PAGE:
Microsoft has admitted - again - that the upcoming Windows XP Service Pack 2 (SP2) will break applications but has agreed to provide free worldwide technical support. The major changes in SP2, officially due in the third quarter but which could be available as soon as next month, are expected to cause support headaches. Analysts, users, PC makers and Microsoft are all expecting a spike in help desk calls as a result.

The service pack, which will be downloaded automatically onto many PCs through Microsoft's Windows update service, could break current applications, disrupt networking setups and prompt non-technical users to make PC configuration decisions that may be beyond their grasp. However, Matt Pilla, a Microsoft senior product manager, said: "It represents one of our most broadly-tested products to date".

Microsoft has admitted there is a trade-off with SP2, focusing on security at the expense of compatibility, and has warned that the XP update could break existing applications.

Because of the extensive changes that Service Pack 2 includes, the software giant is urging developers and IT professionals to test the update thoroughly. The update is in fact more of an upgrade than a service pack. It contains bug fixes and updates, but also offers new features and makes significant changes to the Windows software in four main areas: network protection, memory protection, e-mail security and browsing security.

All users will notice Service Pack 2's changes to Windows. For example, Windows Security Center will alert a user if his system isn't sufficiently secured. Also, a security wizard pops up after installing the update, asking a user to make decisions about settings such as automatic updating. Another new feature is a setup tool for wireless networks.

Consequently, all users of Windows XP may have reasons to grab the phone and call support. "The first time Windows Security Center pops up and says your computer is not secure, that can lead to a panic attack," said Joe Wilcox, a senior analyst at Jupiter Research. "Or what if a warning you've never seen before appears when downloading a Web page?"

Microsoft recognises that there will be an increase in support demand. "I definitely think we will see ramped-up support requests," Microsoft spokesman Tom Pilla said. "What we have here is a security-focused service pack release that is going to have some significant impact on people's systems." Meanwhile, Microsoft is planning its support for the update but has decided to offer no-charge, worldwide telephone support for the service pack.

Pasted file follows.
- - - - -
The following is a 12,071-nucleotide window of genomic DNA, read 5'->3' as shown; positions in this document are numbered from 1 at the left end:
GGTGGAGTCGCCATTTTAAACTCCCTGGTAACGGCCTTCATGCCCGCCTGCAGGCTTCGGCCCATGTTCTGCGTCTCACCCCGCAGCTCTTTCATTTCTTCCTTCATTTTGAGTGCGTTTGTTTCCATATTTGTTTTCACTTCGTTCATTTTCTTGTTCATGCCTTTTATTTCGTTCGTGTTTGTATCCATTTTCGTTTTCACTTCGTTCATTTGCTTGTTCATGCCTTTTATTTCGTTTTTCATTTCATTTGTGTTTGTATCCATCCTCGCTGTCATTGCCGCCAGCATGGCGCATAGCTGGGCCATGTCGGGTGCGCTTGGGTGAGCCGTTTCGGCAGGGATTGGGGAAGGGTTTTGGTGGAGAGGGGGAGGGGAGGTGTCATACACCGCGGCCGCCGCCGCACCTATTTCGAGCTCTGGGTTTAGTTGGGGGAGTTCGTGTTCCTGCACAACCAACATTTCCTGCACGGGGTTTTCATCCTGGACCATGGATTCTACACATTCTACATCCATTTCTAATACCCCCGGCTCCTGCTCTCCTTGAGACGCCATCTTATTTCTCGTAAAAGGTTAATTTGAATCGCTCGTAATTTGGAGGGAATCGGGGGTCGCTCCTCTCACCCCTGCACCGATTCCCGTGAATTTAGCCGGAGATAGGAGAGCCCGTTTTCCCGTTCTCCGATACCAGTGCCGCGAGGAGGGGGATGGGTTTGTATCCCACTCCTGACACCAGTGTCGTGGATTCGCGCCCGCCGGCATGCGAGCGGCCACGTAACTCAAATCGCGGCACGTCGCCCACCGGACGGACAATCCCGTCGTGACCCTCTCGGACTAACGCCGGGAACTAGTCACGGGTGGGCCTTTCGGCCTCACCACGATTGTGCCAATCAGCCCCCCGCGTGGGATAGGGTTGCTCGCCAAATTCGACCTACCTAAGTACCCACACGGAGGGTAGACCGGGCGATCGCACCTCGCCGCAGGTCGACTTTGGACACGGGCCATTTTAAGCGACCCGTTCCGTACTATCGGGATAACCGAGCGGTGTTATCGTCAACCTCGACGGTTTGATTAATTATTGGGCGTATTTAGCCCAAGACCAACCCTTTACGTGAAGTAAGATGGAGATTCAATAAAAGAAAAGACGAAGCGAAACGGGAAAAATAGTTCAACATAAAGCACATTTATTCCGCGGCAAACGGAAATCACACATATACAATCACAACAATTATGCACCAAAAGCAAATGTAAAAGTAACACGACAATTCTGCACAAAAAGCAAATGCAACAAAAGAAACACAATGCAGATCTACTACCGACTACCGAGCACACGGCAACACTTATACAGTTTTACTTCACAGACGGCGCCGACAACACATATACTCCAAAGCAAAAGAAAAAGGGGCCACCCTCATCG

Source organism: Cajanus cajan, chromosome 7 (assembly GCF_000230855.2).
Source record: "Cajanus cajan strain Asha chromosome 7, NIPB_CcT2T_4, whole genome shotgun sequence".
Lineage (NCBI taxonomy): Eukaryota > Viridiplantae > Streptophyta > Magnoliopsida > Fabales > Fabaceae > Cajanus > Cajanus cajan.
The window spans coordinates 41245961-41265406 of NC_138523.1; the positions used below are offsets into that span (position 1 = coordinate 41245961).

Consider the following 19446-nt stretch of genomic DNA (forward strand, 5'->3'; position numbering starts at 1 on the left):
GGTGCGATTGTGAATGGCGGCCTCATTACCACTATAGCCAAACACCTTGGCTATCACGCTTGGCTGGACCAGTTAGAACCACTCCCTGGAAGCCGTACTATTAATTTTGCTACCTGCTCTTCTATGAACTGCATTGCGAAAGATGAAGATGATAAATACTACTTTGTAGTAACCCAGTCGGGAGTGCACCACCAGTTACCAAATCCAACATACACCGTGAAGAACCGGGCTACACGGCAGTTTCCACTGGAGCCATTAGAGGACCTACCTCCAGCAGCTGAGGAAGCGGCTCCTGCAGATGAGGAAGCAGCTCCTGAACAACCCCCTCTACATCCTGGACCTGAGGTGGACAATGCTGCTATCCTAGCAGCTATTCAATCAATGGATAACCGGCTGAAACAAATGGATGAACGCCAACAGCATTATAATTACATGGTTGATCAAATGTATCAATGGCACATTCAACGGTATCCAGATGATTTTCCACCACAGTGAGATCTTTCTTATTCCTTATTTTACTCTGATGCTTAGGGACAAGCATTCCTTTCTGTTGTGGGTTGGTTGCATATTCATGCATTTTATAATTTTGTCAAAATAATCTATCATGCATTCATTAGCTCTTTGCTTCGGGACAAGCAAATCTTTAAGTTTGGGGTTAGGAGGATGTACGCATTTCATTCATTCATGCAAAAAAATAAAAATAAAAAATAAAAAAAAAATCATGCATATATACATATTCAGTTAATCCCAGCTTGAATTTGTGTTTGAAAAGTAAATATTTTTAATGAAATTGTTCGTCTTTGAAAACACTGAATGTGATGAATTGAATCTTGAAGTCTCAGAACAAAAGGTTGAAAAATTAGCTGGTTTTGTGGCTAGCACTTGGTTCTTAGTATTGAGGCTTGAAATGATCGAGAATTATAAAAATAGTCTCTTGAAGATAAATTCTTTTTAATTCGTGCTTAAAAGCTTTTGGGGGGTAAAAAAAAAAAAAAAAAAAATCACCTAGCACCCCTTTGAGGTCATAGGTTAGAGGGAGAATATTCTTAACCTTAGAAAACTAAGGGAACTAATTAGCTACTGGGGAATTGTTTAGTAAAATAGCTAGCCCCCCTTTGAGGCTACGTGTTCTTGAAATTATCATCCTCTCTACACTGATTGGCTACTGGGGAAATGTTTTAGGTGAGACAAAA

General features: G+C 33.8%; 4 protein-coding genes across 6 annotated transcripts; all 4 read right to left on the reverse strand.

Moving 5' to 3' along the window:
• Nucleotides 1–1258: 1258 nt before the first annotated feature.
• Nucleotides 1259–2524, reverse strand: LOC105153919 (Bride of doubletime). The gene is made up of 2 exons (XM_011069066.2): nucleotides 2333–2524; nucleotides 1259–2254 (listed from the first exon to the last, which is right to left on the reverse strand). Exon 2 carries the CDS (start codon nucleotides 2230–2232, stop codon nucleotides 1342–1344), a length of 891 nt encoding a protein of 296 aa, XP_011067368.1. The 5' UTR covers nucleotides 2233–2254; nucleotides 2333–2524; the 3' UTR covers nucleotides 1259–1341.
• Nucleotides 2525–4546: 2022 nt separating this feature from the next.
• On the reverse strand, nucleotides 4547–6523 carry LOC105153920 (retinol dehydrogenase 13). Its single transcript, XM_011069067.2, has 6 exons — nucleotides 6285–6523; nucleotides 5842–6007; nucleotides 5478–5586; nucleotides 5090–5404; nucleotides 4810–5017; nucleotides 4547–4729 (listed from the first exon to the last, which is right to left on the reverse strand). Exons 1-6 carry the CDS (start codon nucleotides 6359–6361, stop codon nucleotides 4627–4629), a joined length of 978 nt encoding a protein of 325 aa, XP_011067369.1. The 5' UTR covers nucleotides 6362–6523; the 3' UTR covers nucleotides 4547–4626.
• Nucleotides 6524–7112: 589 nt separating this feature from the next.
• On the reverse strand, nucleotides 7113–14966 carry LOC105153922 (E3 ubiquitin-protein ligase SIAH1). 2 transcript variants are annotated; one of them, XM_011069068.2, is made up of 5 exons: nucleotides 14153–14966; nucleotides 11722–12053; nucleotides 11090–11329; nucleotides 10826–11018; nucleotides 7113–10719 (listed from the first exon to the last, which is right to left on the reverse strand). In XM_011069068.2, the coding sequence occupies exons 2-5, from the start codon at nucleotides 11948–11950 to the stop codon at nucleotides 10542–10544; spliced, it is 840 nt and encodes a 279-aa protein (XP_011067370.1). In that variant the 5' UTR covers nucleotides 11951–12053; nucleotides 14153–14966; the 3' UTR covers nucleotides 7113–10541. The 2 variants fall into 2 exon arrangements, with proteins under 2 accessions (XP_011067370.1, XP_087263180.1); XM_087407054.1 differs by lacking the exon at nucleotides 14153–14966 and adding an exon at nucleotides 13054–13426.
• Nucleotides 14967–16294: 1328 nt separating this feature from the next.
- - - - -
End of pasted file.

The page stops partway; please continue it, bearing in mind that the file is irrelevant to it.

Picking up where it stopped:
Pilla said Microsoft was returning to its policy to provide free support for service packs after leaving support for Windows XP SP1 to the PC makers. It doesn't yet know how it will deliver support though. It could establish a dedicated, toll-free support line, Wilcox suggested.

Support direct from Microsoft is more valuable than help provided by PC vendors because it is more in-depth, said Victor Go, vice president of technology at Landmark Theatre, which has about 600 PCs running Windows. "We don't call unless it is something extremely technical that would require something beyond the first-line helpdesk. We used to try the support that goes with the PC, but whether it is HP or IBM, we just never got the response we needed," Go said. Nevertheless, HP and Dell are also gearing up for the release of SP2 and will support their customers, spokespeople for those PC makers said.

Users are nervous. Microsoft will have to treat SP2 like a new operating system release, said Rob Helm, a director of research at industry research company Directions on Microsoft. "It is that level of change," he said. Go said: "Businesses like us don't run the latest version of an operating system. We did not roll out XP until almost a year after it came out. It is kind of scary that in order to get the required updates, we also get all these enhancements, which is usually a separate project."

The changes combined with the automatic update are especially worrying to Thomas Smith, manager of desktop engineering at a large Houston-based company. During testing of the service pack, he found that the 5,000 or so Windows XP desktops he manages will no longer be able to connect to the home office with the update installed.

"It will break our enterprise to a point," he said. The PCs use the Internet and Cisco VPN software to connect. What's more, because SP2 switches on the Windows Firewall by default, Smith's remote management tool, supplied by Altiris, can't connect to the PCs to correct the problem, he said. "We will have lost contact with our end users through Altiris because the ports will be locked," Smith said. "With the firewall being flipped on, our ability to fix any problems without having end users call the help desk is gone, and helpdesk is money."

With security being one of Microsoft's top priorities, the company has set aside marketing dollars and is planning campaigns online and with PC makers to get users to update their systems, Rich Kaplan, a corporate vice president in Microsoft's security business & technology unit, said. "The benefit of getting people to SP2 outweighs any increased support burden," Kaplan said. He emphasised the urgency for IT professionals and developers to download and test SP2 and report any issues to Microsoft. Directions on Microsoft's Helm agreed. "This is the right thing to do," he said. "Users continue to be whacked by worms."

A first beta of the Windows XP update was released in December, followed by RC1 in March. A second release candidate, probably the final test version, was made available earlier this month. Hundreds of thousands of developers and IT professionals have already tried out the software.